Support 100 years of independent journalism.

  1. Culture
13 November 2014updated 14 Sep 2021 3:18pm

Life Itself, the new Roger Ebert documentary, shows just how important a critic can be

Nineteen months after his death in April 2013, a new documentary tells the story of Chicago Sun-Times film critic Roger Ebert - his bravery in the face of illness, and his uniquely democratic approach to cinema.

By Ryan Gilbey

Roger Ebert, who died in April 2013, was an old-school newspaperman who worked at the Chicago Sun-Times for 47 years. All but the first of those years was spent as its film critic. He had round black specs that resembled the inky circles a person gets around the eyes after looking into booby-trapped binoculars. He had an eternally boyish face—plump and circular in the first half of his life, definitively square and blockish in the second. His hair always looked like it had just been tousled by a passing aunt.

His style was easygoing and unobstructed by his considerable erudition. When he made references and allusions in his writing, he didn’t use them as obstacles to place in his readers’ way but as stepping stones to reach another level of access and interpretation into the context of the film under discussion. He was a plain writer with a warmly inclusive style that told readers: Come on in, the water’s fine. His sentences were not bullying or forceful—certainly not in the way he could be in person on the popular syndicated TV review show where he would bicker and snipe with Gene Siskel, a rival from the Chicago Tribune. A good example of his writing style, quoted on-screen in Life Itself, a new documentary about Ebert, is this sign-off from his 1967 review of Bonnie and Clyde: “The fact that the story is set 35 years ago doesn’t mean a thing. It had to be set sometime. But it was made now and it’s about us.”

The brilliant documentary-maker Steve James, who was one of the three directors of the 1994 masterpiece Hoop Dreams, begins the film by showing Ebert in hospital. Cancer has taken his jaw, and he has long been unable to eat or drink or speak. He communicates through a computerised voice system and, most poignantly, thumbs raised or lowered—the judgement system that he and Siskel invoked, like a pair of pampered Roman emperors, across their various shows together. The phrase “Two thumbs up—Siskel & Ebert” was craved intensely by any studio and distributor releasing a movie in the US, though the film chides them by throwing in the occasional example of times when those thumbs went maddeningly awry: two thumbs up for Speed 2: Cruise Control? For Look Who’s Talking? Two thumbs down wouldn’t have been harsh enough for those movies. Two broken thumbs down maybe.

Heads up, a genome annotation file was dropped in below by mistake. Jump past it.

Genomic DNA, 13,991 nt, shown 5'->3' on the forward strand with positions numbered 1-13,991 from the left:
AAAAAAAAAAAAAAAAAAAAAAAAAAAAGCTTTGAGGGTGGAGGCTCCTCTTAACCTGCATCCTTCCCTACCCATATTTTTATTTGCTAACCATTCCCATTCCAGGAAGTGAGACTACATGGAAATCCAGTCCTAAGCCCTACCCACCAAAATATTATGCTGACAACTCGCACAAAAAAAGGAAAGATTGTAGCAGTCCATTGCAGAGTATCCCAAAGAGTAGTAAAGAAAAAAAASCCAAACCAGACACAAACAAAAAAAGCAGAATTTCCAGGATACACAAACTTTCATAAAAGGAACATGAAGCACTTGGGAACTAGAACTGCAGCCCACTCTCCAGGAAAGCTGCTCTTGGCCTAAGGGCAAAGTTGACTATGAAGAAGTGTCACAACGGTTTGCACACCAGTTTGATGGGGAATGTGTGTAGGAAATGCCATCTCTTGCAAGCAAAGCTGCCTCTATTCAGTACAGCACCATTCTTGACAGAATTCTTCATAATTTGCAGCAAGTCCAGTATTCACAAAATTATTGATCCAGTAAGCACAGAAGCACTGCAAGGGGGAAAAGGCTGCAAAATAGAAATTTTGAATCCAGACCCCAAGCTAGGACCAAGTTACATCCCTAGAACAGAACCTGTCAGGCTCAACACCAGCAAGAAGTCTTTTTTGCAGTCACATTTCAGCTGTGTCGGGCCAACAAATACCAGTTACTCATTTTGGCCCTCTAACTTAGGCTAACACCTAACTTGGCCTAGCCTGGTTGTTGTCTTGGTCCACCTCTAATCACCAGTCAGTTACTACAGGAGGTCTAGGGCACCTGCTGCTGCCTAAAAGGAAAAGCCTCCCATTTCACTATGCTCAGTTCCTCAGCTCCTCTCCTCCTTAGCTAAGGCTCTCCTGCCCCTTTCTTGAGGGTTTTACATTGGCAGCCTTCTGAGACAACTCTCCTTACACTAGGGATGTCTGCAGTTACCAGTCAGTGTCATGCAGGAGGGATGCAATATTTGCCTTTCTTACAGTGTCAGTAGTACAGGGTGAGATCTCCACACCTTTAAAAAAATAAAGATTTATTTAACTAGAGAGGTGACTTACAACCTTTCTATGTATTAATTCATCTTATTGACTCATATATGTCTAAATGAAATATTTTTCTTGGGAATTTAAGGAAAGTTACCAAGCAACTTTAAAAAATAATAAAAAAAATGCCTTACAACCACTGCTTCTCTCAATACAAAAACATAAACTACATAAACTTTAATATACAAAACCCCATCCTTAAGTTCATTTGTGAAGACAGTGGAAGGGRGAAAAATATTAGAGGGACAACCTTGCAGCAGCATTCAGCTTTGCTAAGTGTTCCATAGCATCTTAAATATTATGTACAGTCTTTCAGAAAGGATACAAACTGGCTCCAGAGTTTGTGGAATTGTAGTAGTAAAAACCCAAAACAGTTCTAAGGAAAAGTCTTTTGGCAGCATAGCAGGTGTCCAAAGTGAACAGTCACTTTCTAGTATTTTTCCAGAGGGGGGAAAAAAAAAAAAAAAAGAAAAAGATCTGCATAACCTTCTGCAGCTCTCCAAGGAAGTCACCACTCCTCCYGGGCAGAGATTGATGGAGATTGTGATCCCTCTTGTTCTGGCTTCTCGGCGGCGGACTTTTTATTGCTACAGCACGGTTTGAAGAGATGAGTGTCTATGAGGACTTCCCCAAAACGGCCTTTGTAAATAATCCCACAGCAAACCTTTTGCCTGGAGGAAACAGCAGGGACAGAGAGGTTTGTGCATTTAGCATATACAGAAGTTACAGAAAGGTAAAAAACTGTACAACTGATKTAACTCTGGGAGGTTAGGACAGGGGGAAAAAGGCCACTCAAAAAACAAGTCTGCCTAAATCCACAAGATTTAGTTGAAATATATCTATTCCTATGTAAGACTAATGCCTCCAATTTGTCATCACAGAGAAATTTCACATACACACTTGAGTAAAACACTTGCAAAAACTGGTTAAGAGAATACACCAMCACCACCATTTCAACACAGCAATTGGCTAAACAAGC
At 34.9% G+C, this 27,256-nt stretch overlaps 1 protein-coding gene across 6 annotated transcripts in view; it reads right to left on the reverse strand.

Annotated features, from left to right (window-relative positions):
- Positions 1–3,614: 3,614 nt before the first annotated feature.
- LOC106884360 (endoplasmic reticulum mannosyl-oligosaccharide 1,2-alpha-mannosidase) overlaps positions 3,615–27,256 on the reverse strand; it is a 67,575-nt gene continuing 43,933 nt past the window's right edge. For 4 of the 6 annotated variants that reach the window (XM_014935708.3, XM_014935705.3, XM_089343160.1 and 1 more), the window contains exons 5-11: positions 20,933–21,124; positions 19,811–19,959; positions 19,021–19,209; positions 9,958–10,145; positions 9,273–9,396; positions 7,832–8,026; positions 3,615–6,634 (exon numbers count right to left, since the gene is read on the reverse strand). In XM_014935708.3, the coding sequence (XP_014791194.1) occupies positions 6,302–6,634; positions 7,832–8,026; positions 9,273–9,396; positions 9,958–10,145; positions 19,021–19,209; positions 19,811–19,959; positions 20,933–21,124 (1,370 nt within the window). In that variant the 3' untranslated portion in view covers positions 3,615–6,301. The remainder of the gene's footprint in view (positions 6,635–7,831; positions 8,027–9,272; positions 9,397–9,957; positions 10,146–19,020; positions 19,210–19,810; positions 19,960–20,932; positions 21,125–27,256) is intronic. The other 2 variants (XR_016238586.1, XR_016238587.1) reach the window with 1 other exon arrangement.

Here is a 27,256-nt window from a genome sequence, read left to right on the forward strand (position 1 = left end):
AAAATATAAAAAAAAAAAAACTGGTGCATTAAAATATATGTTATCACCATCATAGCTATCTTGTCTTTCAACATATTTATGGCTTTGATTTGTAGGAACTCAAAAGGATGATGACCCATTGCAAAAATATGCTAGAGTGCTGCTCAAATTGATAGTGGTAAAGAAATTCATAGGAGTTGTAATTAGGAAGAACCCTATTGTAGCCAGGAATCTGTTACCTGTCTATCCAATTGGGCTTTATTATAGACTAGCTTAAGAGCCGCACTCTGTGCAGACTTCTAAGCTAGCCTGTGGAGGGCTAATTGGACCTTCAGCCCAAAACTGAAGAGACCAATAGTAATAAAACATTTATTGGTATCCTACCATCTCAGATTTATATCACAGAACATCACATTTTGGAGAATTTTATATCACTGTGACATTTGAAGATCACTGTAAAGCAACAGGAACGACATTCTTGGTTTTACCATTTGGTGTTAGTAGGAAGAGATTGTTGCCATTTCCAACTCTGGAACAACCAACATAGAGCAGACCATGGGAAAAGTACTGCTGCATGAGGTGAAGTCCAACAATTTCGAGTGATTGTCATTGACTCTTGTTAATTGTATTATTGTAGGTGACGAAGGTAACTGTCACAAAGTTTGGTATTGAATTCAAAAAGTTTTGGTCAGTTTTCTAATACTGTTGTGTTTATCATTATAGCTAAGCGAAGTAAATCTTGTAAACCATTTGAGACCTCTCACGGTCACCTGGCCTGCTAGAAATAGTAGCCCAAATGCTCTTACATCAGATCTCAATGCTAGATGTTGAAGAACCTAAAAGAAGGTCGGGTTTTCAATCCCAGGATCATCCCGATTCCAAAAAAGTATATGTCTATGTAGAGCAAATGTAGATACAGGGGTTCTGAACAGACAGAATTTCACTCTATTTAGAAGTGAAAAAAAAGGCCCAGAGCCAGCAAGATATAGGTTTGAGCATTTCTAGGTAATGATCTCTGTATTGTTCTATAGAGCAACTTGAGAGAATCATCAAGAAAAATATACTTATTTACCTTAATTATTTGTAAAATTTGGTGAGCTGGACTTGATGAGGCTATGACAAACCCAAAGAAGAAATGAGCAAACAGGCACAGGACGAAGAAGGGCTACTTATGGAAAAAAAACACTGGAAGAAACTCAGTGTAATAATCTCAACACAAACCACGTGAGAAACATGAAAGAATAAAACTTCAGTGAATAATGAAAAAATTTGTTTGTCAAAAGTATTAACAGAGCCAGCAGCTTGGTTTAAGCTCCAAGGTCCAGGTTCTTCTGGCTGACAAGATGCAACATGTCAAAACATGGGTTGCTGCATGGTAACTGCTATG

It’s wise that James hits us with Ebert’s deteriorated health straight off the bat. In narrative terms it gets the shock out of the way. From there, he builds the story of Ebert’s life chronologically, returning us every now and again to that hospital bed, or to Ebert convalescing at home. The strongest parts of the movie are those that deal with the sometimes radioactive relationship between Siskel and Ebert, the latter looking like a ball of dough, the former as stiff and upright as a rolling-pin. In out-takes of the pair recording and fluffing TV spots together, the enmity comes off the screen with an intensity that makes you wince. Both wanted to win every argument. Neither would give any quarter. The critic Richard Corliss correctly described their show as “A sitcom about two guys working as film critics.” But in the latter stages of Siskel’s life (he died from a brain tumour in 1999), the warmth that had always bubbled under in their double-act took precedence. There are some very moving passages here dealing with Ebert’s response to Siskel’s death.

Less impressive is the unchallenged machismo and misogyny of the sandpapery old print colleagues who reflect sourly and ungenerously on Ebert’s taste in women and put the boot into the New Yorker’s Pauline Kael (“Fuck Pauline Kael!”) for having the temerity to be an intelligent woman with talent and influence.

Sign up for The New Statesman’s newsletters Tick the boxes of the newsletters you would like to receive.
I consent to New Statesman Media Group collecting my details provided via this form in accordance with the Privacy Policy

Eventually Life Itself (which borrows its title from Ebert’s own autobiography) cannot help but focus partly on its own making. With Ebert ailing, and James keen to get answers to all the questions he wants to ask, there is tension between the filmmaker and his subject. But Ebert also fights, in his own way, to retain strong authorial rights over the picture. Defending his wish to have news of a recent health problem included on screen, despite his wife’s objections, he tells James: “This is not only your film.” It’s a bittersweet extension of his democratic view of cinema in general: it belongs to all of us.

Life Itself is on release from 14 November.